Block 4 contains the charge for title services, the Lender’s title insurance policy and the services of a title, settlement or escrow agent to conduct your settlement.

Block 5 contains the charge for an Owner’s title insurance policy that protects your interests.

NOTE: Under RESPA, the seller may not require you, as a condition of the sale, to purchase title insurance from any particular title company.

Block 6 contains charges for required services for which you may shop for the provider.  Some of these items may include a survey or pest inspection.

Block 7 contains charges by governmental entities to record the deed and documents related to the loan.

Block 8 contains charges by state and local governments for taxes related to the mortgage and transferring title to the property.

Block 9 contains the initial amount you will pay at settlement to start the escrow account, if required by the lender.

Block 10 contains the charge for the daily interest on the loan from the day of settlement to the first day of the following month.

Block 11 contains the annual charge for any insurance the lender requires to protect the property such as homeowner’s insurance and flood insurance.

Total Estimated Settlement Charges

“Your charges for All Other Settlement Services”, Blocks 3 through 11, are totaled in Block B.  Blocks A and B are added together resulting in the total estimated settlement charges associated with getting the loan. These Blocks are carried forward to the bottom of page 1 of the GFE.

Page 3 of the GFE

Page 3 of the GFE contains important instructions and information that will help you shop for the best loan for you.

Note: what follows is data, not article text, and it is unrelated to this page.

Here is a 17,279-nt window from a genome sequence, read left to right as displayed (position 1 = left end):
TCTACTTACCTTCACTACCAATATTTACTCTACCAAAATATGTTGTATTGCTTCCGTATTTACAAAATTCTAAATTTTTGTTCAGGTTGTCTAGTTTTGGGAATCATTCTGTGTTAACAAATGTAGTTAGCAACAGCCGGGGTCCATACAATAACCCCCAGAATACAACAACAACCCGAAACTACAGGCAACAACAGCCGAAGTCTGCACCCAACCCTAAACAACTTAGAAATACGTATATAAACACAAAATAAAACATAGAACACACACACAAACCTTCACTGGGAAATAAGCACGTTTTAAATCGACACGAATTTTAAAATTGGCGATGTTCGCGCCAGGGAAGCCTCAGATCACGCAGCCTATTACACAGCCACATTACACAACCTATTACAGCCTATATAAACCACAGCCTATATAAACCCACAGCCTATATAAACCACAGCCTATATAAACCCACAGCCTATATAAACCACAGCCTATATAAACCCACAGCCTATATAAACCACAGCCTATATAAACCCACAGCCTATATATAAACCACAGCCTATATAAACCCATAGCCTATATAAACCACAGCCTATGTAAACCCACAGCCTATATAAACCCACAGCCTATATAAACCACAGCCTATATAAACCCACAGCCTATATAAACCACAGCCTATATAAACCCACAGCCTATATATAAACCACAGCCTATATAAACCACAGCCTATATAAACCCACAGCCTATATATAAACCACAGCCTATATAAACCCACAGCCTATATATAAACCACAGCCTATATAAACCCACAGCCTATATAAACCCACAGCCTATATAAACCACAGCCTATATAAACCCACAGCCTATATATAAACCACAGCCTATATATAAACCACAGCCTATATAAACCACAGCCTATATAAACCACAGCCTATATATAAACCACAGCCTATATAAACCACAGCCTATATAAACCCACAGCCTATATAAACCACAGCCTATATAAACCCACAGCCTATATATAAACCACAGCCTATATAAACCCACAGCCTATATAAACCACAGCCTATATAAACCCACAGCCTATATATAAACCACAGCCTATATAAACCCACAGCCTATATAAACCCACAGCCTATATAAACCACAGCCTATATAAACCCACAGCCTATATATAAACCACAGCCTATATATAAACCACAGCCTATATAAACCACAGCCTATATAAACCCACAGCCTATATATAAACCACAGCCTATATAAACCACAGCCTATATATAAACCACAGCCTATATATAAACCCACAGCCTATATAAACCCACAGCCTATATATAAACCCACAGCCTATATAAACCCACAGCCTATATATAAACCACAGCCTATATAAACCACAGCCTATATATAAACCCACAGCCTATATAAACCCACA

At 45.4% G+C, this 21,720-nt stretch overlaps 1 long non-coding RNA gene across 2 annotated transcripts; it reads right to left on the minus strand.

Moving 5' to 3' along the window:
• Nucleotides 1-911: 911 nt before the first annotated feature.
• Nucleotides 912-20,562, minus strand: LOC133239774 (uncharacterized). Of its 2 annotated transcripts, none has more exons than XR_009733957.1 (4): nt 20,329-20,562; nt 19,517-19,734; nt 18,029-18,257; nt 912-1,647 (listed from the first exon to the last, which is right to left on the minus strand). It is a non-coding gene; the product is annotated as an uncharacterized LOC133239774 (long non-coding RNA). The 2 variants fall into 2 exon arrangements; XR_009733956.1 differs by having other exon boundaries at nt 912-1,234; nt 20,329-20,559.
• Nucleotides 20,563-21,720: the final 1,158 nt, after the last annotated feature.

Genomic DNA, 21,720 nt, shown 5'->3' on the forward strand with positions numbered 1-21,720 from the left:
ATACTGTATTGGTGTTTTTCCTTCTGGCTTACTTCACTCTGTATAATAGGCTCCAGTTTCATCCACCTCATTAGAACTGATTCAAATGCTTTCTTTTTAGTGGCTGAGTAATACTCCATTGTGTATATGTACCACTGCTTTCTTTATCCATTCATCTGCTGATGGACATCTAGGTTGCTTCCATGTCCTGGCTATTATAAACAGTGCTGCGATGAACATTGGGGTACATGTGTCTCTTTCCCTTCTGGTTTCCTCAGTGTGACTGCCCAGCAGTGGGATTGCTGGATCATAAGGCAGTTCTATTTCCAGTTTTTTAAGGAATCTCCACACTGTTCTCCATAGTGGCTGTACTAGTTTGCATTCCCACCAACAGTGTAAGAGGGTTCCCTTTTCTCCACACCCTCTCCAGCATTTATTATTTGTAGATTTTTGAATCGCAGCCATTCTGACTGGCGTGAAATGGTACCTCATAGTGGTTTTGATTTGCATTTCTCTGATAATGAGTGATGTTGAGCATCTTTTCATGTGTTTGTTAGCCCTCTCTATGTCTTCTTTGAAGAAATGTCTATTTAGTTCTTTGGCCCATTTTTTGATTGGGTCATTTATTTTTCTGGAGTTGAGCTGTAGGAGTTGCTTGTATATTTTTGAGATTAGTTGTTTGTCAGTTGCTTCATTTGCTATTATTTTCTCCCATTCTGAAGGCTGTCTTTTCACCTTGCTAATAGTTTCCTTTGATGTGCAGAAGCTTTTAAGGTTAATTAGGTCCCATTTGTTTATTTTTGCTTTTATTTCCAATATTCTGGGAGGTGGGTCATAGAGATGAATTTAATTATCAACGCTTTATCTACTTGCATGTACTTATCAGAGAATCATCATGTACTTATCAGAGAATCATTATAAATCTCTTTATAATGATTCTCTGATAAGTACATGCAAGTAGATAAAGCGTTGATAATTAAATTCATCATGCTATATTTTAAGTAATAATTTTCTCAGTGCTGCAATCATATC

Understanding which charges can change at settlement

There are three different categories of charges that you will pay at closing: charges that cannot increase at settlement; charges that cannot increase in total more than 10%; and charges that can increase at settlement.  You can use this as a guide to understand which charges can or cannot change.  Compare your GFE to the actual charges listed on the HUD-1 Settlement Statement to ensure that your lender is not charging you more than permitted.

Written list of settlement service providers

A written list will be given to you with your GFE that includes all settlement services that you are required to have, and that you are allowed to shop for. You may select a provider from this list or you can choose your own qualified provider.  If you choose a name from the written list provided, that charge is within the 10% tolerance category.  If you select your own service provider, the 10% tolerance will not apply.

Even though you may find a better deal by selecting your own provider, you should choose the provider carefully as those charges could increase at settlement.  If your loan originator fails to provide a list of settlement service providers, the 10% tolerance automatically applies.

Using the tradeoff table

The “tradeoff table” on page 3 will help you understand how your loan payments can change if you pay more settlement charges and receive a lower interest rate or if you pay lower settlement charges and receive a higher interest rate.

The loan originator must complete the first column with information contained in the GFE.  If the loan originator has the same loan product available with a higher or lower interest rate, the loan originator may choose to complete the remaining columns. If the second and third columns are not filled in, ask your loan originator if they have the same loan product with different interest rates.

Using the shopping chart

You can use this chart to compare similar loans offered by different loan originators.  Fill in each column with the information shown in the “Summary of your loan” section from the first page of all the GFEs you receive.  Compare each offer and select the best loan for you.